Thalidomide survivors in the West Midlands campaigning to access a ‘survivors fund’ in Germany are being supported by local MEP Daniel Dalton.
The Thalidomide Trust wants the Berlin government to acknowledge their condition because it "prematurely ended court action' in the 1970s which would have helped those affected in the UK. The drug was used to combat morning sickness in pregnant woman and was developed and manufactured by a German pharmaceutical company.
Mr Dalton is supporting a new European Parliamentary resolution calling on Angela Merkel’s government to recognise its responsibilities towards victims in the UK, Spain and Italy.
Mr Dalton said, "This could be worth up to £10,000 pounds a year on average to British survivors. There are 546 survivors in the UK, around 80 in the West Midlands, many of whom still need helping with ongoing medical costs and adapting homes."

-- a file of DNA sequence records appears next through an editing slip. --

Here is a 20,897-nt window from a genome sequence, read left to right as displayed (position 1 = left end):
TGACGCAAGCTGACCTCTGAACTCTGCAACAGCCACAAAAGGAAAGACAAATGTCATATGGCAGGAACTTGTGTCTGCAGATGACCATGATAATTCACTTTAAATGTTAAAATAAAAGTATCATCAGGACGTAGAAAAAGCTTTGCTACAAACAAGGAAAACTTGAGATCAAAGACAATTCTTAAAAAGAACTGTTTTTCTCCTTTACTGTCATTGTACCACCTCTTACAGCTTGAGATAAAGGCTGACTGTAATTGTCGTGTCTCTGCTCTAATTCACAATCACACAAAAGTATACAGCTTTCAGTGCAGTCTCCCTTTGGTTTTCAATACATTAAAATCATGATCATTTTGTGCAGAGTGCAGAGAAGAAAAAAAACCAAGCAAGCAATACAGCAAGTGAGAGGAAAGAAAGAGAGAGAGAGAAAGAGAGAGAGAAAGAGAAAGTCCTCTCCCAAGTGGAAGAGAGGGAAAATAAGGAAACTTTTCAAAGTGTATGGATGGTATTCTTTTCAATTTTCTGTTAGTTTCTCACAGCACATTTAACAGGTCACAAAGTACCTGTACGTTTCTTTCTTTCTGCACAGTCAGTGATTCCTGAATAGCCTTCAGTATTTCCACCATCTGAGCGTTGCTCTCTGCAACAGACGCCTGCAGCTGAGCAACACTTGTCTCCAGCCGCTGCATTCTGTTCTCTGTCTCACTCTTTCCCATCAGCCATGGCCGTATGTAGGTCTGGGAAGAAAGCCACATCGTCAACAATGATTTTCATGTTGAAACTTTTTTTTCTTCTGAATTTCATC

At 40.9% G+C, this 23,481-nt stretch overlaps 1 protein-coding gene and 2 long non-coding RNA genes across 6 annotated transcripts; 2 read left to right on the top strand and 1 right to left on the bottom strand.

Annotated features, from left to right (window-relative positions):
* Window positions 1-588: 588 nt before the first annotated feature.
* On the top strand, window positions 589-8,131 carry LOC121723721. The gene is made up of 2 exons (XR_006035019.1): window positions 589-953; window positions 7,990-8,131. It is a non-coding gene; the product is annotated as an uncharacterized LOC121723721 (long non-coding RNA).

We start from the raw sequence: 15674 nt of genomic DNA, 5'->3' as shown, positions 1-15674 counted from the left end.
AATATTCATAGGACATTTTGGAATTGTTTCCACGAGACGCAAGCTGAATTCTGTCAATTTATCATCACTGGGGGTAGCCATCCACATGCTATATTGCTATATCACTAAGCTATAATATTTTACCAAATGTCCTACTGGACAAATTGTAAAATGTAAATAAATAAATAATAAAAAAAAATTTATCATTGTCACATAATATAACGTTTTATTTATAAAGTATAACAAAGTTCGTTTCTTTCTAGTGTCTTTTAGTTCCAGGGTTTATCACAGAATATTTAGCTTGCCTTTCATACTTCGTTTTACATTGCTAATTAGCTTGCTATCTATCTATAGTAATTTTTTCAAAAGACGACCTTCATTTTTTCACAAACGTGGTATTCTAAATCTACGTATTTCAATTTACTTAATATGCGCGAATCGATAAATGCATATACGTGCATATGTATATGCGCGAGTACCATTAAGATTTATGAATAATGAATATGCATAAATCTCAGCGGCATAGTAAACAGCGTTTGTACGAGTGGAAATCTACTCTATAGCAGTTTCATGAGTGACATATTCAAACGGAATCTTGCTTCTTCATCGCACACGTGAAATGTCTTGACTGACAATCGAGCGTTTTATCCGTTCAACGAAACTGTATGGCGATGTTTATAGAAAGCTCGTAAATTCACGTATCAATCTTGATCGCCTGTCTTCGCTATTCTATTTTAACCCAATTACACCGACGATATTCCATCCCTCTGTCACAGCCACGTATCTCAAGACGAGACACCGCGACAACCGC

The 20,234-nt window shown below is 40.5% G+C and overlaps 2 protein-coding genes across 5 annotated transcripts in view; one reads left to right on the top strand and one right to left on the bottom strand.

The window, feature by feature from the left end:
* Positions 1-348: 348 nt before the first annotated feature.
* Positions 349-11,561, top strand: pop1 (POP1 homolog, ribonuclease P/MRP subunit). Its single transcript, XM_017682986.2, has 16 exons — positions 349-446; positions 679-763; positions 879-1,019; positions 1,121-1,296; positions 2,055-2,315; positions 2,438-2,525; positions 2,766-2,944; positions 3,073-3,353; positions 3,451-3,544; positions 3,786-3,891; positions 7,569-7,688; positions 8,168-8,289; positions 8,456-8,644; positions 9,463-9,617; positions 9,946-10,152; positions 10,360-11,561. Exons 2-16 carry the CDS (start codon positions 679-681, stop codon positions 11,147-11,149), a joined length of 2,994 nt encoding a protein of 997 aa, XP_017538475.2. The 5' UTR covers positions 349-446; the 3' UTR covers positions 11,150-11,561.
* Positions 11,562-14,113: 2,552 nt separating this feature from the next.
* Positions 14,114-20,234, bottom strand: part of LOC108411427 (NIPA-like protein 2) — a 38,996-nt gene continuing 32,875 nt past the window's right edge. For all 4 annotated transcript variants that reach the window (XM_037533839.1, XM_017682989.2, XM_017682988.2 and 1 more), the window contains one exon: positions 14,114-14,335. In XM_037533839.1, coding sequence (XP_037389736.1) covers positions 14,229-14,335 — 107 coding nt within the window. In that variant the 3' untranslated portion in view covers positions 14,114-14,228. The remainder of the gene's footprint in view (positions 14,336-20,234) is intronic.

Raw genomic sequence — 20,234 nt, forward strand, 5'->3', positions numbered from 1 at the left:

Craig Millward, himself a survivor, “We need to shame the German government into allowing British survivors access to these funds. They have an obligation for their actions of almost forty years ago. It wouldn't be just a monetary victory though - it would feel like a moral victory if the German government did the right thing. Health insurance and existing funds often don’t cover our increasing costs so this extra funds would be beneficial."